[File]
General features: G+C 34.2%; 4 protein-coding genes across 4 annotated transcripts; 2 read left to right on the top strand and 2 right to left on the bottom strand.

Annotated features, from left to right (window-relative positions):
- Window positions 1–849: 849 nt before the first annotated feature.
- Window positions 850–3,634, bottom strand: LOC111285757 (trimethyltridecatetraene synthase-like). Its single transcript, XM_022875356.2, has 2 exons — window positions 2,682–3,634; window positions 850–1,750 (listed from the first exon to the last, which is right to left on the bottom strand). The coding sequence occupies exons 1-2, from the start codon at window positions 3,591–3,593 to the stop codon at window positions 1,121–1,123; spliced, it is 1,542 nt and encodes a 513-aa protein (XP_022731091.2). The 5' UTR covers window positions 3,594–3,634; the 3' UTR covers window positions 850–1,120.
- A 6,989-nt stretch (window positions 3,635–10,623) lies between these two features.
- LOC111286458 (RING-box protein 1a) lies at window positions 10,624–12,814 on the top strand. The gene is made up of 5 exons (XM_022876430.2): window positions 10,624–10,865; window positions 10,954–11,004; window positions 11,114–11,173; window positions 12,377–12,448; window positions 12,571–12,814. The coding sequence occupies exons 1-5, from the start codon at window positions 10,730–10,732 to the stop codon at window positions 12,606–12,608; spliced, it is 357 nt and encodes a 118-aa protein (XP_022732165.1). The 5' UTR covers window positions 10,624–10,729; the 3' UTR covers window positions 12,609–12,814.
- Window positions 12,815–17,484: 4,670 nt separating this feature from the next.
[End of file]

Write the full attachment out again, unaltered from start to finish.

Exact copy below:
General features: G+C 34.2%; 4 protein-coding genes across 4 annotated transcripts; 2 read left to right on the top strand and 2 right to left on the bottom strand.

Annotated features, from left to right (window-relative positions):
- Window positions 1–849: 849 nt before the first annotated feature.
- Window positions 850–3,634, bottom strand: LOC111285757 (trimethyltridecatetraene synthase-like). Its single transcript, XM_022875356.2, has 2 exons — window positions 2,682–3,634; window positions 850–1,750 (listed from the first exon to the last, which is right to left on the bottom strand). The coding sequence occupies exons 1-2, from the start codon at window positions 3,591–3,593 to the stop codon at window positions 1,121–1,123; spliced, it is 1,542 nt and encodes a 513-aa protein (XP_022731091.2). The 5' UTR covers window positions 3,594–3,634; the 3' UTR covers window positions 850–1,120.
- A 6,989-nt stretch (window positions 3,635–10,623) lies between these two features.
- LOC111286458 (RING-box protein 1a) lies at window positions 10,624–12,814 on the top strand. The gene is made up of 5 exons (XM_022876430.2): window positions 10,624–10,865; window positions 10,954–11,004; window positions 11,114–11,173; window positions 12,377–12,448; window positions 12,571–12,814. The coding sequence occupies exons 1-5, from the start codon at window positions 10,730–10,732 to the stop codon at window positions 12,606–12,608; spliced, it is 357 nt and encodes a 118-aa protein (XP_022732165.1). The 5' UTR covers window positions 10,624–10,729; the 3' UTR covers window positions 12,609–12,814.
- Window positions 12,815–17,484: 4,670 nt separating this feature from the next.